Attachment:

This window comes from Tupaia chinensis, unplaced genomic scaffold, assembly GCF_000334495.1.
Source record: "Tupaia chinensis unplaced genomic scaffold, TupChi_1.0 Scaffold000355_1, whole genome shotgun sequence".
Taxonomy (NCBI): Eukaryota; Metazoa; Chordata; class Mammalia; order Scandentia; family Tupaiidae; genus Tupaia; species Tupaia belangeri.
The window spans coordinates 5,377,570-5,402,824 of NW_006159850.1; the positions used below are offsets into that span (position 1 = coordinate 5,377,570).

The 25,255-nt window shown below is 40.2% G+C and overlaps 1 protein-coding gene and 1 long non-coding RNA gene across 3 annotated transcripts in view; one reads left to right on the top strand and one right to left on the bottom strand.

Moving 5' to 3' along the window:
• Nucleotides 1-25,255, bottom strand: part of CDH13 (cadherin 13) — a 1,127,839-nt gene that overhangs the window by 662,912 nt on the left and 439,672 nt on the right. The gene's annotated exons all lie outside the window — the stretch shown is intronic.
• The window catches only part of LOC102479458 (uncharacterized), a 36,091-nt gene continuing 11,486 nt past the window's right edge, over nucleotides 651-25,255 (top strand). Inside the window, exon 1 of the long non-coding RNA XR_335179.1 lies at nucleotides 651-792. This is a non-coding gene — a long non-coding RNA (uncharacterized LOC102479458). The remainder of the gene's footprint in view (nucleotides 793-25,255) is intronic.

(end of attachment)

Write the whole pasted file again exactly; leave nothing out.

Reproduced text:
This window comes from Tupaia chinensis, unplaced genomic scaffold, assembly GCF_000334495.1.
Source record: "Tupaia chinensis unplaced genomic scaffold, TupChi_1.0 Scaffold000355_1, whole genome shotgun sequence".
Taxonomy (NCBI): Eukaryota; Metazoa; Chordata; class Mammalia; order Scandentia; family Tupaiidae; genus Tupaia; species Tupaia belangeri.
The window spans coordinates 5,377,570-5,402,824 of NW_006159850.1; the positions used below are offsets into that span (position 1 = coordinate 5,377,570).

The 25,255-nt window shown below is 40.2% G+C and overlaps 1 protein-coding gene and 1 long non-coding RNA gene across 3 annotated transcripts in view; one reads left to right on the top strand and one right to left on the bottom strand.

Moving 5' to 3' along the window:
• Nucleotides 1-25,255, bottom strand: part of CDH13 (cadherin 13) — a 1,127,839-nt gene that overhangs the window by 662,912 nt on the left and 439,672 nt on the right. The gene's annotated exons all lie outside the window — the stretch shown is intronic.
• The window catches only part of LOC102479458 (uncharacterized), a 36,091-nt gene continuing 11,486 nt past the window's right edge, over nucleotides 651-25,255 (top strand). Inside the window, exon 1 of the long non-coding RNA XR_335179.1 lies at nucleotides 651-792. This is a non-coding gene — a long non-coding RNA (uncharacterized LOC102479458). The remainder of the gene's footprint in view (nucleotides 793-25,255) is intronic.